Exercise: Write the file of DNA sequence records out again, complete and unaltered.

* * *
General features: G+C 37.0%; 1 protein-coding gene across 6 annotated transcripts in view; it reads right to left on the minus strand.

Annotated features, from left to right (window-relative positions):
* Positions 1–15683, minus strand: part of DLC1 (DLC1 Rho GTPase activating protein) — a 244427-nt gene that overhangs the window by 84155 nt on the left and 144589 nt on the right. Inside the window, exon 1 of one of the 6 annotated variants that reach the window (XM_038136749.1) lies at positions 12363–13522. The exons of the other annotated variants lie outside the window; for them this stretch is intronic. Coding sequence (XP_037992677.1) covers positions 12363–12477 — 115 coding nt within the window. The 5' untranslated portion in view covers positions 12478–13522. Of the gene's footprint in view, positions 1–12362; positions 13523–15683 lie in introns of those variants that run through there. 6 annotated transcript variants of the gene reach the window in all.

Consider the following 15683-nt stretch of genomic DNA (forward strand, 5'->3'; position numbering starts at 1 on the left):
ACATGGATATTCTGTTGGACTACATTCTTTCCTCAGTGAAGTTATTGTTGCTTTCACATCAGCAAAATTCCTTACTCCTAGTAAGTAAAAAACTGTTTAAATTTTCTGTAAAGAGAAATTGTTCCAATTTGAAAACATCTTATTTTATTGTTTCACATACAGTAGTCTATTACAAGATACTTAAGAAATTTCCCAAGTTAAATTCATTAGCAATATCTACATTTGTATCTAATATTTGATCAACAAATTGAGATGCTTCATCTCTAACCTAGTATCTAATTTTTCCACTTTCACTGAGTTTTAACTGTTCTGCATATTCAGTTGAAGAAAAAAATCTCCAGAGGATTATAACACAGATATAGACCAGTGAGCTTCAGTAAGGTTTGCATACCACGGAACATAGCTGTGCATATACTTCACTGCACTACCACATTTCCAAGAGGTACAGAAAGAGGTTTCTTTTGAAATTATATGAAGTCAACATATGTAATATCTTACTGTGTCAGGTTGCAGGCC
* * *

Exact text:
General features: G+C 37.0%; 1 protein-coding gene across 6 annotated transcripts in view; it reads right to left on the minus strand.

Annotated features, from left to right (window-relative positions):
* Positions 1–15683, minus strand: part of DLC1 (DLC1 Rho GTPase activating protein) — a 244427-nt gene that overhangs the window by 84155 nt on the left and 144589 nt on the right. Inside the window, exon 1 of one of the 6 annotated variants that reach the window (XM_038136749.1) lies at positions 12363–13522. The exons of the other annotated variants lie outside the window; for them this stretch is intronic. Coding sequence (XP_037992677.1) covers positions 12363–12477 — 115 coding nt within the window. The 5' untranslated portion in view covers positions 12478–13522. Of the gene's footprint in view, positions 1–12362; positions 13523–15683 lie in introns of those variants that run through there. 6 annotated transcript variants of the gene reach the window in all.

Consider the following 15683-nt stretch of genomic DNA (forward strand, 5'->3'; position numbering starts at 1 on the left):
ACATGGATATTCTGTTGGACTACATTCTTTCCTCAGTGAAGTTATTGTTGCTTTCACATCAGCAAAATTCCTTACTCCTAGTAAGTAAAAAACTGTTTAAATTTTCTGTAAAGAGAAATTGTTCCAATTTGAAAACATCTTATTTTATTGTTTCACATACAGTAGTCTATTACAAGATACTTAAGAAATTTCCCAAGTTAAATTCATTAGCAATATCTACATTTGTATCTAATATTTGATCAACAAATTGAGATGCTTCATCTCTAACCTAGTATCTAATTTTTCCACTTTCACTGAGTTTTAACTGTTCTGCATATTCAGTTGAAGAAAAAAATCTCCAGAGGATTATAACACAGATATAGACCAGTGAGCTTCAGTAAGGTTTGCATACCACGGAACATAGCTGTGCATATACTTCACTGCACTACCACATTTCCAAGAGGTACAGAAAGAGGTTTCTTTTGAAATTATATGAAGTCAACATATGTAATATCTTACTGTGTCAGGTTGCAGGCC